Change In Role For Frederick County Office Of Sustainability

It will report directly to County Executive Gardner.

Frederick, Md (KM). You may not have heard about Frederick County’s Office of Sustainability and Environmental Resources, but that’s expected to change. During her public information briefing on Thursday, County Executive Jan Gardner announced that agency would report directly to her office starting on July 1st, 2017. It’s currently part of the Division of Planning and Permitting.

“Once again, that will elevate the Office of Sustainability to really have a county wide focus  where all divisions  will recognize that this is a priority of the County Executive,” Gardner says.

She also says this agency will return to its original mission of reducing energy costs, and protecting resources. “Well, certainly everybody likes to save money. So that’s something I believe everyone can agree to,” says Gardner. “And we really want to make sure we save the environment for future generations. We know we want to have a prosperous economy and a good place to live for our kids and our grandchildren.”

The Office of Sustainability and Environmental Resources was established in 2008 when Gardner was at that time President of the Board of County Commissioners. She says the last Board put the Office within the Division of Planning and Permitting.

She says the Office of Sustainability and Environmental Resources helped develop a Comprehensive Energy  Plan, which saved  taxpayers more than $585,000 annually through innovative initiatives. Some of them included  upgrading traffic lights to LED’s, conserving fuel in Fleet Services, improving the efficiency of the air-conditioning systems at several county facilities, installing a heat-reflecting pool on the Emmitsburg Community Center and investing in hybrid and electric buses.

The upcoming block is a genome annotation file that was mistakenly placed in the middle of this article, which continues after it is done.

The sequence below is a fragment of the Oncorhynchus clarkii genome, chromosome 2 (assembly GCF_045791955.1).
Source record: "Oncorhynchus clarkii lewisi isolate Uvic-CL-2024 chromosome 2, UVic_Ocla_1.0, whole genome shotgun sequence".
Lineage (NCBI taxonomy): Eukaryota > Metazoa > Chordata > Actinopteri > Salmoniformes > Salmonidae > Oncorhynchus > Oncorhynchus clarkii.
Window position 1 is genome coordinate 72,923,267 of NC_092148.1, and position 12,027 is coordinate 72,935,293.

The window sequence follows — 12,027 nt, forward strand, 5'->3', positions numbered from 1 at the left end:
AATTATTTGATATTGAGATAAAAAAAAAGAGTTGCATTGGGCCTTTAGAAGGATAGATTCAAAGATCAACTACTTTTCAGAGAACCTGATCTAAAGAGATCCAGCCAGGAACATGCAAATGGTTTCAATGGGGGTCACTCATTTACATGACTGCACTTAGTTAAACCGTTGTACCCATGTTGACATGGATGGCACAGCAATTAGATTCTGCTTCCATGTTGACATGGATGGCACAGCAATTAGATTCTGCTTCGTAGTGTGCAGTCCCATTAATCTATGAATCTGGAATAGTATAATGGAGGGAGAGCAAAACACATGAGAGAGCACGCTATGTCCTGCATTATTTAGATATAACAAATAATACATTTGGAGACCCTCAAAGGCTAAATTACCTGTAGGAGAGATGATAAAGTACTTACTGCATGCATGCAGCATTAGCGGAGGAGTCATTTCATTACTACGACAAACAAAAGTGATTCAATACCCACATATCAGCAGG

During the public information briefing, the manager of the Office of Sustainability, Shannon Moore, said that plan is being updated. “That’s a really neat plan because it helps the county identify opportunities to save energy and save money, and also switch to renewable energy,” says Moore. “The plan as it stands has a goal of reducing non-renewable energy in Frederick County within our internal operations by 2024.”

She also said the Office is busy with other initiatives. One is signing up property owners into a reforestation program called “Creek Relief.” “We had sign ups by May 31st. And as of May 31st, we had 19 applications for 198-acres worth of private property. So that was may more than we thought. We thought we’d get 40 or 80 {acres},” says Moore.

County Executive Gardner says the county is losing an average of 420-acres of forest cover each year.

“We’re announcing today that we’re joining STAR Communities. I just signed up two days ago. And that means that we’ll be part of a cohort of other communities across the country and maybe even the world at this point who are basically benchmarking their sustainability efforts and making progress toward goals so that their citizens and their environment and their community can benefit,” says Moore.

According to its website, STAR Communities is a non-profit organization that works to evaluate, improve and certify sustainable communities. It helps cities and counties achieve a healthy environment, a strong economy and well being for their residents.

In a statement, County Executive Gardner’s office says the 13-member Frederick County Sustainability Commission will be asked to provide input on policies and legislation that could affect Frederick County.


By Kevin McManus